Style data with a heat map


You need the following account and license types to use this workflow:

  • Microsoft license—You need a Microsoft 365 license, role Contributor or higher, to apply a style to data.
  • ArcGIS account type—Standard users can perform the functions of this workflow; you do not need to sign in.

A heat maps shows the relative density of points on the map as a continuous color ramp that implies temperature ranging from cool (few points) to hot (many points).

See Data styles to learn about data style options and Smart map styles to learn about smart map cards.

You can use heat maps only when mapping the location of point features, not lines or polygons. Heat maps are useful when many of the points on a map are close together or overlapping, making it difficult to distinguish between features. They are effective when the data contains many points, or if you have a layer with point-based events. For example, you can use a heat map to show event-based data over time, such as traffic violations.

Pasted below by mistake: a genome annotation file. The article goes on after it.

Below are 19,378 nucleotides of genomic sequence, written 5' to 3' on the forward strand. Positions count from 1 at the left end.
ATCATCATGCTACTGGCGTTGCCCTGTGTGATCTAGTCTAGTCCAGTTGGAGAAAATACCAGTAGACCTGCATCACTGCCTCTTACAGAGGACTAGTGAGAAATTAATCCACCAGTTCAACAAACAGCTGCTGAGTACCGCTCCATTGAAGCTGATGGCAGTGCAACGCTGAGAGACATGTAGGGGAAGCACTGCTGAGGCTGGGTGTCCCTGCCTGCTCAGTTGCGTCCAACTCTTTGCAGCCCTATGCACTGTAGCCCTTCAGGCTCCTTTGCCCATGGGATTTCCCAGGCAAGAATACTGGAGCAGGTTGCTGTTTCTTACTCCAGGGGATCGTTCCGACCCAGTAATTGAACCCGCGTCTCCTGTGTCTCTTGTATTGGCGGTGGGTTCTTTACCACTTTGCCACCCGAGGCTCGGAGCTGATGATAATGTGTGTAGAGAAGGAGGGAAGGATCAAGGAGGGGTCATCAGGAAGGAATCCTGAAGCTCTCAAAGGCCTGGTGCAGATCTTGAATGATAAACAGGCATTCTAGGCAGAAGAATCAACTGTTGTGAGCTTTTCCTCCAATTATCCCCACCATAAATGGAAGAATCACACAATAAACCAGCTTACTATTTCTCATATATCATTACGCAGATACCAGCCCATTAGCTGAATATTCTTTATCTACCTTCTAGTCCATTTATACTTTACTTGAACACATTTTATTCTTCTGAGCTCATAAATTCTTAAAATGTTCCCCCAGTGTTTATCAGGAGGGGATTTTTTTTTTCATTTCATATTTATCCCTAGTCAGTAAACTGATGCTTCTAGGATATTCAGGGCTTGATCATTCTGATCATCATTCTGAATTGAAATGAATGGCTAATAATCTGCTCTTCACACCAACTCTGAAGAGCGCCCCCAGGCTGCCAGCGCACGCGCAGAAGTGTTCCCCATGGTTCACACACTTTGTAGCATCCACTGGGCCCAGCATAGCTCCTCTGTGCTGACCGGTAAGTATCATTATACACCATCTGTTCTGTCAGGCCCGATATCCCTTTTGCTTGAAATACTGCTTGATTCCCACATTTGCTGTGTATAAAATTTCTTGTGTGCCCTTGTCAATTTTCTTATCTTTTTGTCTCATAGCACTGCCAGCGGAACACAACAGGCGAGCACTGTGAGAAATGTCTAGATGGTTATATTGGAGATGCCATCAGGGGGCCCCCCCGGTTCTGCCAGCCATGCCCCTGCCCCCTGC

The following image shows a heat map visualization:

Data styled as a heat map
Refer to the ArcGIS Blog article Heat mapping in two simple steps for more information about heat maps.

If you have only a few locations, map the actual points; don't style with a heat map.


ArcGIS for Power BI tooltips are not available in heat map layers.


You can add numeric data to the Size column or field well before you begin. Heat maps can be used with location data only, but work best with numeric size data.

To style data using a heat map, complete the following steps:

  1. Follow the steps in the Apply a style workflow for your component:
  2. At the choose a smart map style step, choose the Heat map style card.
  3. Hover over the style card and click Style options Style options to customize the look of the layer.

    The layer updates to style data with a heat map using the default color ramp, and the style options appear.

  4. Define the style options by doing any of the following:
    • Expand Color ramps and choose a ramp. You can choose from several collections of color ramps, including ramps that are optimized for color vision deficiency or best for dark backgrounds. You can also click Reverse color ramp Reverse color ramp to change the sequence of colors in the ramp.

      Hover over a color ramp to see its name.

    • Expand Area of influence and adjust the position of the handles on the color ramp slider to change how the colors are applied to the density surface.

      Adjust the Blur radius slider in Area of influence to make the clusters larger and smoother or smaller and more distinct.

  5. Click the Back button Back to close the pane and view the Layers list.